Tarrio, as a result of his involvement in a crime, breaks the law to attend a meeting at which further illegality is planned, yet in all of this they are comfortable enough that someone called in a film crew.

    Perhaps those who supported and sympathized with the supremacists, or cried about free speech and denounced other people for calling racism by its name, might perversely think to take credit for the fact that rightists are pretty much serving up the evidence for their own indictments, but in truth society would have been better off skipping this whole debacle. We could have done without it. So those of you who didn't encourage supremacism, but just discouraged others from discouraging it, well, right, you're part of the reason they're so comfortable as to call in a film crew, or as so many others did post the evidence of their insurrection to social mdeia, but, really, we all would be better off had people properly rejected that rhetoric and behavior before. Yes, really, we all would be better off had society not gone out of its way to infantilize and coddle and assuage supremacists.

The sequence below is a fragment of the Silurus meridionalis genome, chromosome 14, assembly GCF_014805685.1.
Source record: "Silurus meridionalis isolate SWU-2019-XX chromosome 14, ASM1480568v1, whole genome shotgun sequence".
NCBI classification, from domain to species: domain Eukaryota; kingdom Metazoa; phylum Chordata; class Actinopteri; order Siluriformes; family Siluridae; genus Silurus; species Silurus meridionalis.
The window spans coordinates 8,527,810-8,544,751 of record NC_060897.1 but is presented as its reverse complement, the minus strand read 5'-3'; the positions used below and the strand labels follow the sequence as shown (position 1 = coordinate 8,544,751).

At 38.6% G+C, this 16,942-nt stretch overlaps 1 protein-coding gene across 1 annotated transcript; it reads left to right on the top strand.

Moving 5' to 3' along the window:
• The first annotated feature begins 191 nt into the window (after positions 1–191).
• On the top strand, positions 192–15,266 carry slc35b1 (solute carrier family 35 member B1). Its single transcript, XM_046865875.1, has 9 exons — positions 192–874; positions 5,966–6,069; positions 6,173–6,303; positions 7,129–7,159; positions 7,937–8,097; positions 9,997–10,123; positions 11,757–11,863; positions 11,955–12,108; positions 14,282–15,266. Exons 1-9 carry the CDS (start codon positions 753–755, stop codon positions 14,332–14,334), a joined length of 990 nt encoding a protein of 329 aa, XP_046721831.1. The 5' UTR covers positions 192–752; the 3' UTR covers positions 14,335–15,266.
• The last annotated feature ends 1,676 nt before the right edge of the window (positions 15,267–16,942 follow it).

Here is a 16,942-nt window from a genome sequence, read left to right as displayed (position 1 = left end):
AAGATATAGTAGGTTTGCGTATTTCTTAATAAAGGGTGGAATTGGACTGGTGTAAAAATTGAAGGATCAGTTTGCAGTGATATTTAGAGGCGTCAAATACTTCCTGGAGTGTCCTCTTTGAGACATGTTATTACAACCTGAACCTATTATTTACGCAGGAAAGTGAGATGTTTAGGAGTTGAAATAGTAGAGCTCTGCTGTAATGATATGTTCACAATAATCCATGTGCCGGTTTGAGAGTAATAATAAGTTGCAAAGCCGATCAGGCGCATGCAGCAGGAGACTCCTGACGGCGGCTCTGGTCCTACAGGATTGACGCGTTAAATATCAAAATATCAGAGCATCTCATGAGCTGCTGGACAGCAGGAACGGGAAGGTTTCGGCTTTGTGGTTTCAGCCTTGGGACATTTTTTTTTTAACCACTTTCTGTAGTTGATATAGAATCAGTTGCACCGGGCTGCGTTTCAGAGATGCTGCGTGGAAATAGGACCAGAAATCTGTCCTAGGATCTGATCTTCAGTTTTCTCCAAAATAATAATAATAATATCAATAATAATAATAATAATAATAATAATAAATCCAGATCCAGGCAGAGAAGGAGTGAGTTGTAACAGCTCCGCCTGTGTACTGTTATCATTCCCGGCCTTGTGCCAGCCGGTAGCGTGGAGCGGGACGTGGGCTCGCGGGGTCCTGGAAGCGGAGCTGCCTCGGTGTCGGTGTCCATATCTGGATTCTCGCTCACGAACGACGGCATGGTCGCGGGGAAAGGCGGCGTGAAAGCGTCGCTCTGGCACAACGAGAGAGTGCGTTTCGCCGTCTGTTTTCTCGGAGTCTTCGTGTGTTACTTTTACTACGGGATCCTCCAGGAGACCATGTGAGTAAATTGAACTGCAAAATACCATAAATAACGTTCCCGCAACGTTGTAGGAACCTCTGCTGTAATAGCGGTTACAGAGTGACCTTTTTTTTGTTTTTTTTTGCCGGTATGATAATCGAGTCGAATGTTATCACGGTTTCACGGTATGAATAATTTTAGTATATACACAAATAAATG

They brought a fuckin' film crew, full stop.


    Dickinson, Tim. "Film Crew Recorded Illicit Pre-Insurrection Meeting Between Proud Boys and Oath Keepers: Court Document". Rolling Stone. 14 March 2022. RollingStone.com. 15 March 2022. https://bit.ly/3ibfvDY

    United States Department of Justice. "Government's Memorandum in Support of Motion for Detention". United States of America v. Enrique Tarrio. Southern District of Florida Miami Division. 14 March 2022. Scribd.com. 15 March 2022. https://bit.ly/34Jsb1J
  18. Quantum Quack Life's a tease... Valued Senior Member

    They probably held the deluded belief in their supremacist bubble that they were doing/planning the right thing and if successful, history would show them as American hero's. Hero's that managed to get a failed President back into power. A daft exercise in supreme vanity.
  19. Tiassa Let us not launch the boat ... Staff Member